Two high school stories about Emily.  When she was a senior she was late in getting acceptance offers to college.  One of her teachers, who thought a lot of himself, kidded her about it.  He thought of himself highly, always touting his Stanford degree (he got in through the Menlo option because he did not qualify as a first year student!).   So Emily and I talked about it and created a fictitious acceptance letter from the Joe Bob School of Automotive Design - we designed a logo and all.  (The teacher also thought he was a real gearhead.).  It said

Dear Emily,

We are pleased to offer you admission  to the Joe Bob School of Automotive Design. We are especially excited because you came highly recommended from one of our most prominent graduates, who graduated with honors with a certificate in advanced tuck and roll. XXX XXXXXXX claims he actually went to Stanford, but we know better. We also are glad to admit you because it will mean we will have two babes in the entering class.

Emily brought it into his class and the guy did not even realize he was being made the butt of a joke.  In Emily’s senior year each student had to obtain an internship.  She got one with a State Senator, completely without my help.   The same teacher monitored the internships and made two inappropriate comments.  He first said when Emily described her experience “Isn’t it nice that Dads can help their kids get these opportunities.   He then asked each if they had experienced sexual harassment.   When I heard about that exchange, I called the teacher and bawled him out for about 30 minutes.  I then called the headmaster and spent another 30 minutes with him.  That night was a potluck for the seniors and their families.  I soon noticed something fun.  Every time I entered a room where the teacher was he would scurry out.   I got Emily and demonstrated the principle.  We both laughed.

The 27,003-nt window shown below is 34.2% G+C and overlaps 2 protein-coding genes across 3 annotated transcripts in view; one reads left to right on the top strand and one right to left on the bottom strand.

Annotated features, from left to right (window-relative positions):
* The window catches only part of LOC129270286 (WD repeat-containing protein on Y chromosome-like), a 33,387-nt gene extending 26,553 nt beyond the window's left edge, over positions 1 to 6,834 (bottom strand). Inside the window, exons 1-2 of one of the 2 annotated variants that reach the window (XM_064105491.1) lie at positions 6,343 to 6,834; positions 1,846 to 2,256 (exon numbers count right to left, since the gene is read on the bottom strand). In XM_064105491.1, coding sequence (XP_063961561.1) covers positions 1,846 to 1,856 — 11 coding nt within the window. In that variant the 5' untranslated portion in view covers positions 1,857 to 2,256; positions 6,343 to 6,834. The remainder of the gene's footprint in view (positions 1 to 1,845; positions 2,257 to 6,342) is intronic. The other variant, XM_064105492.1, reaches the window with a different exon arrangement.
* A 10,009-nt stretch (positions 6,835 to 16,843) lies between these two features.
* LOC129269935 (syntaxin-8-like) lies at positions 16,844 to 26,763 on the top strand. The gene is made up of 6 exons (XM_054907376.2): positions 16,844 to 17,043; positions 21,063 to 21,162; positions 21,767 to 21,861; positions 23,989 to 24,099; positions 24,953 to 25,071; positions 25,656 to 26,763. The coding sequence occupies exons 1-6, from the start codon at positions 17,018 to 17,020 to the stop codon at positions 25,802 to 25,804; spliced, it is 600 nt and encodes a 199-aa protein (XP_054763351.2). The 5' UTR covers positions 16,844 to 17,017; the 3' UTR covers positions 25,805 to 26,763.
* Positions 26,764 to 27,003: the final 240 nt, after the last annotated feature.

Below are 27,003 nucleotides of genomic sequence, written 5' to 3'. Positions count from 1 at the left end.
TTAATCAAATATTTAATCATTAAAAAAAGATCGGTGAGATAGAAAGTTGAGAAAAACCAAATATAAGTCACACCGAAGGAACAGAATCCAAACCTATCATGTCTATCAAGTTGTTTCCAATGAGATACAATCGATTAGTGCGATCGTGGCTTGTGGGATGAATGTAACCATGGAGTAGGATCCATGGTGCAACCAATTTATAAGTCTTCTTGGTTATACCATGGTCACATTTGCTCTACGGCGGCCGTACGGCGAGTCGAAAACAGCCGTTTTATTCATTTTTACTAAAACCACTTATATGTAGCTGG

Evaluating the value of private K-12 schools is hard.  In the case of SCDS they did a lot of extra things for kids who fit their model.  But they were also woefully bereft of recognition that every kid has unique educational needs. In Peter’s case we did not recognize that soon enough.   In Emily’s case even the college counseling function was inadequate.   The counselor who doubled as an English teacher and college counselor knew Emily was interested in a smaller selective college. But the counselor, when Emily expressed at least preliminary interest in a place in the South recommended that she look at UNC.  

Pete left Country Day at Eighth grade - their methods were not matched well to boys who were a bit less compliant.  He wanted to play football and so went to Christian Brothers.  Unfortunately, in one of his games he nailed a knee.   We had been on a short trip and when we came back he was lying on our couch with a blanket.   When we came in he exposed the brace he had on his leg.  It was one of those special moments.

I am especially proud that both of our kids have taken an active role in helping to shape the school experience for their kids.  They also seem to work better than we did in sharing responsibilities for raising kids.  Quinlan and I had much more traditional roles.

Finally, I should offer some comments on our kids parenting skills. Between Emily and Michael and Peter and Jessica they have very different assumptions about raising kids; both from the way we did it and the way that each works with their own children.  But the proof of parenthood is not in whether they follow our methods but in whether each of our five grandchildren are growing up to be independent contributing members of their communities.  All five have distinct personalities.  But each has developed a good sense of values.

The next post is about my involvement with running and Loma Prieta (Not related topics)

Saturday, October 17, 2020


This is the second of nine glimpses of the types of themes in the forth coming Of Course It’s True, Except for a Couple of Lies - due in late 2020 or early 2021.   This one deals with two issues - Why I decided to get married and something about Vietnam.  The original questions came from my daughter Emily.

2) Why did you decide to marry mom?

Simply because I loved her - her sense of humor, and because I could not imagine being without her.  She was quick.  We had fun together.   I only had three serious girl friends - two in high school and your mom.  Mom was different - when I first met her she was in academic trouble and I think I helped her stay at Pacific.  

NOTE - The comments about Quinlan are a lot more detailed - how I met her (at Pacific - in fixing her guitar); how we have made decisions over the last 50+ years (we both have always had bank accounts and made lots of decisions independently; what intrigued me about her (sense of humor was big); how she is often the most fascinating person in the room even after 50 years.  Etc.

3) What was your experience of Dan or your peers going to Vietnam? What did you feel about the war? Did you think the US should be there? What should they have down instead? Not what you think now but I’m curious what you felt then.